• Rushford first acknowledged licensee and agency staff “engagement, expertise, and commitment.”
    • She then thanked the third-party software providers, in particular David Busby of WeedTraQR, Chase Towery of Cultivera, and Tom Wilson from GrowFlow. “Their innumerable extra hours and expertise and extra steps are greatly appreciated,” Rushford said, later calling the integrator and staff commitment “very apparent.”
    • Duffy later seconded Rushford’s gratitude, saying the integrators tested late into the night and “were available at all times of the day.” She felt the “importance and significance of that partnership” was crucial.
  • Board Member Ollie Garrett reported the agency continued its dialogue with Prosper Portland to learn more about social equity programs in Oregon (audio – 6m).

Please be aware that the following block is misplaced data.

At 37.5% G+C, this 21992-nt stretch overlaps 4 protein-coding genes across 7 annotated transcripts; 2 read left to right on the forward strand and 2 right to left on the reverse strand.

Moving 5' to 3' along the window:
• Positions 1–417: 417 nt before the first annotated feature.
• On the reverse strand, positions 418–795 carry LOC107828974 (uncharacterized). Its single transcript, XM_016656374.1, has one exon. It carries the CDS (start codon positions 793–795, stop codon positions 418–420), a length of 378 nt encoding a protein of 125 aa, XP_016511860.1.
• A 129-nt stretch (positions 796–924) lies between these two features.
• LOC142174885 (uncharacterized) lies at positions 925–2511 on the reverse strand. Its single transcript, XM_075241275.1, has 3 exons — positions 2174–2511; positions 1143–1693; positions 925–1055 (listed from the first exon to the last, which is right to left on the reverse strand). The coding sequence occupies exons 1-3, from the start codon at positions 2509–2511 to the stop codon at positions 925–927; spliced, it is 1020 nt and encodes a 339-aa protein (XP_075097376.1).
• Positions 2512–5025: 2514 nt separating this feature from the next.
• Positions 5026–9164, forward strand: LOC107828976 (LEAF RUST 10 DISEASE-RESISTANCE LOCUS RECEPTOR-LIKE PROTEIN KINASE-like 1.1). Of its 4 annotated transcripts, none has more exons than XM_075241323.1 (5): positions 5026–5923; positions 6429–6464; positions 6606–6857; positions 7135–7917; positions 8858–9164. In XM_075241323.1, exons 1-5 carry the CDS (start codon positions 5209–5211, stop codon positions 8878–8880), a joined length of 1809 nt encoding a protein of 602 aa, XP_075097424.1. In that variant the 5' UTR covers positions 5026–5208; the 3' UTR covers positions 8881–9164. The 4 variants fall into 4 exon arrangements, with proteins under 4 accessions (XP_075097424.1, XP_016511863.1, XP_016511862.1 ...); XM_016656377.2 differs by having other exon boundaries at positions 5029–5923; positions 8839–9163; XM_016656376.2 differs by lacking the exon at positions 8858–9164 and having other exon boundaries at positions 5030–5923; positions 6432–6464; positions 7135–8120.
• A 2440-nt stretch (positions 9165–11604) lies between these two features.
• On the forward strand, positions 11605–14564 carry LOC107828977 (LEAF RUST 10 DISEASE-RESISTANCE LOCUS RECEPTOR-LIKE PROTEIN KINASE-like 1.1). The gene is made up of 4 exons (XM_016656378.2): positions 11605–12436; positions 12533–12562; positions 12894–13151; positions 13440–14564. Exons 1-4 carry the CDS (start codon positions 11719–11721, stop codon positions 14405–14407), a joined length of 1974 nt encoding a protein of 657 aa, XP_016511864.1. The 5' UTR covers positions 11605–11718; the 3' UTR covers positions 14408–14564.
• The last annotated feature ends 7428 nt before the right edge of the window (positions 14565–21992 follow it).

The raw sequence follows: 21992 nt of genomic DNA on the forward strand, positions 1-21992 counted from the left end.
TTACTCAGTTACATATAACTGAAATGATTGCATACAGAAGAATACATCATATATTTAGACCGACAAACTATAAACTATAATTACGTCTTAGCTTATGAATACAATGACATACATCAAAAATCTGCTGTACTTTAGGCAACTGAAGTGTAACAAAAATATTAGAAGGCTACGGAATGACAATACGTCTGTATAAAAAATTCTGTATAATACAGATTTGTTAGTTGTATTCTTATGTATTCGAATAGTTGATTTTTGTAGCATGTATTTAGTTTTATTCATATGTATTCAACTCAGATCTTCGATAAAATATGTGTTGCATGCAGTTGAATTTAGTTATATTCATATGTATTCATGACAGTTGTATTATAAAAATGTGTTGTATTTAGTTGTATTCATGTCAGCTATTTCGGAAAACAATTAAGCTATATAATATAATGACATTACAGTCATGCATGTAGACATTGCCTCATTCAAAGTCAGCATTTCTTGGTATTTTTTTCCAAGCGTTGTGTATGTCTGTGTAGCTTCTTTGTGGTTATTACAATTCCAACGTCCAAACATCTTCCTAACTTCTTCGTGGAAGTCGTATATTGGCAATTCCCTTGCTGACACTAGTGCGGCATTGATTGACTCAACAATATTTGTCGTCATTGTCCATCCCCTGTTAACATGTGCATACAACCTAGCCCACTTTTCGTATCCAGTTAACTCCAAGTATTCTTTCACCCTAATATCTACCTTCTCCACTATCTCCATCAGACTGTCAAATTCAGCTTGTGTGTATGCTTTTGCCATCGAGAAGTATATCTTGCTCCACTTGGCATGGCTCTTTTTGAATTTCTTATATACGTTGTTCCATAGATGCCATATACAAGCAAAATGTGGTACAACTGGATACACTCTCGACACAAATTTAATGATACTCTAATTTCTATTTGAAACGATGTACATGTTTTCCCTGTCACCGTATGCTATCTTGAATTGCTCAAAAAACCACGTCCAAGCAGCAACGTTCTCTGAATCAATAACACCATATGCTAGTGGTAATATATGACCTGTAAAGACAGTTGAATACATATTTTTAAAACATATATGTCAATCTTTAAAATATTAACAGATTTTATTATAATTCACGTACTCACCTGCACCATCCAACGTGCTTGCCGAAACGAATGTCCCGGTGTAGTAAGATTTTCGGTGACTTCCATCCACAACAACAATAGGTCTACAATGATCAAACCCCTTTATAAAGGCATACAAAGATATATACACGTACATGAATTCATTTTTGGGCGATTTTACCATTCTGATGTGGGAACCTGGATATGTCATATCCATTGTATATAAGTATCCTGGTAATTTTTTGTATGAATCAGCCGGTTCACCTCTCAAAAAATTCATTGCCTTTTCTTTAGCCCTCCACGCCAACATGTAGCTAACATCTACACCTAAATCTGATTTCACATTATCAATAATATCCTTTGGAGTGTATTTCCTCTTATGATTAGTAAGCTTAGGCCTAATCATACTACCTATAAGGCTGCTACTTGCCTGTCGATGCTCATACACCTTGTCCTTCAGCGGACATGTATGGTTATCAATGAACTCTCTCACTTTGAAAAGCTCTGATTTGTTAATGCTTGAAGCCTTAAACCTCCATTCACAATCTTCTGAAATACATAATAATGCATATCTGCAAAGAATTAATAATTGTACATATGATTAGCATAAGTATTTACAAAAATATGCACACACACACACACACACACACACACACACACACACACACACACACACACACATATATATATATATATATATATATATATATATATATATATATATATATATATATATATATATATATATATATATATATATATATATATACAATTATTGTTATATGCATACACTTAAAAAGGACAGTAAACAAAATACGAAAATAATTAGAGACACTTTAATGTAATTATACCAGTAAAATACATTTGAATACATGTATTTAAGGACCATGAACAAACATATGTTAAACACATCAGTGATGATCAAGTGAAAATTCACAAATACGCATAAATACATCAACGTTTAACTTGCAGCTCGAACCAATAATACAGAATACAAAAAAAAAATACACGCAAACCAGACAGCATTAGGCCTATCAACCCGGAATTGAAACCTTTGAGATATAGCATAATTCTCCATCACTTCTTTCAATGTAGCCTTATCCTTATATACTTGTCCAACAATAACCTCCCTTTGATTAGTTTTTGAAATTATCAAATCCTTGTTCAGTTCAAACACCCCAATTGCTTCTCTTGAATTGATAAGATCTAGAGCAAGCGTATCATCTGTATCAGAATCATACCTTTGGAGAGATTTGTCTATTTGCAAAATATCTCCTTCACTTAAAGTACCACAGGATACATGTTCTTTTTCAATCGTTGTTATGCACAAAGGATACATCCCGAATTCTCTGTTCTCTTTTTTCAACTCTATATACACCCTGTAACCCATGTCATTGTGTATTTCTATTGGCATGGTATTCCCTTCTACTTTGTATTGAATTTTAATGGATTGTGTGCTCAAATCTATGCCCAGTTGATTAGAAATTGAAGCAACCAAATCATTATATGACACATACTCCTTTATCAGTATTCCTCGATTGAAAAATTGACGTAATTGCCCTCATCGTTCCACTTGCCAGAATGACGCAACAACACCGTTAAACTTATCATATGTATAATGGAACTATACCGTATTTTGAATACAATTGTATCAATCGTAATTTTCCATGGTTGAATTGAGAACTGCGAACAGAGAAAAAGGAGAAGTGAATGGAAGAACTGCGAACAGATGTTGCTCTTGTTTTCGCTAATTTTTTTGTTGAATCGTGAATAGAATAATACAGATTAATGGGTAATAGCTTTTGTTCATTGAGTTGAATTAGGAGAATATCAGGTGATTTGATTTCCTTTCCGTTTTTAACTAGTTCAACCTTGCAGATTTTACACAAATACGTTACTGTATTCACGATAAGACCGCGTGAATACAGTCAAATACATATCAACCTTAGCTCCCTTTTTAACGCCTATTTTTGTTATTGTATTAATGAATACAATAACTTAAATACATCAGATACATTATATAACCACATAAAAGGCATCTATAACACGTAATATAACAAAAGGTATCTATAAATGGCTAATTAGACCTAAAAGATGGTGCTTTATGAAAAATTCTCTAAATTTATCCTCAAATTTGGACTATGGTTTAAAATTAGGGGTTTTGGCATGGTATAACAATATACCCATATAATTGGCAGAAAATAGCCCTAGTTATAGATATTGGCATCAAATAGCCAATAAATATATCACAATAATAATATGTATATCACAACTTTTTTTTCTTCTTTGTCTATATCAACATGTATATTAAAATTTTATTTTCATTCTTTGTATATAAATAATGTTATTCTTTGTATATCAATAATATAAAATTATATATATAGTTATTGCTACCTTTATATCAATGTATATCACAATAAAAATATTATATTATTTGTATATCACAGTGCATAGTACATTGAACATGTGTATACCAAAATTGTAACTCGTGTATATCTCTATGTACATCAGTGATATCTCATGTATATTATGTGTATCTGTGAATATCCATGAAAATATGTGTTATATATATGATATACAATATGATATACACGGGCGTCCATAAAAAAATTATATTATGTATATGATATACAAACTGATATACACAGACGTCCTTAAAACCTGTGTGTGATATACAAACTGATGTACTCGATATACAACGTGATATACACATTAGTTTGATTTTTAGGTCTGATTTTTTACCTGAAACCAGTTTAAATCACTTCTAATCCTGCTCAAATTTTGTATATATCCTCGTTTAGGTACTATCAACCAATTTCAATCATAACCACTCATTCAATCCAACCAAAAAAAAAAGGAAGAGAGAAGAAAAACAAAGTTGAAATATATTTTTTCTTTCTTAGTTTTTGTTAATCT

• The Board spoke with Prosper Portland’s manager, Tory Campbell, earlier this month.
    • In a follow up call last Thursday to connect staff at each agency, Garrett said WSLCB Tribal Liaison Brett Cain and others learned more about social equity efforts in Portland. She indicated they’d learned “valuable information” including how Prosper Portland secured grant money and identified technical assistance for the industry. Garrett added that the organization was “trying to make it go statewide down [in Oregon],” a move assisted by the state’s more liberal approach to licensing.
    • Referencing Garza’s statement during the Cannabis Advisory Council promising agency staff would provide a social equity program recommendation to the Board within 30 days, Garrett said: “I’m eager to see what, when you guys are going to come back and report something to us, Rick, on what you’ve come up with.”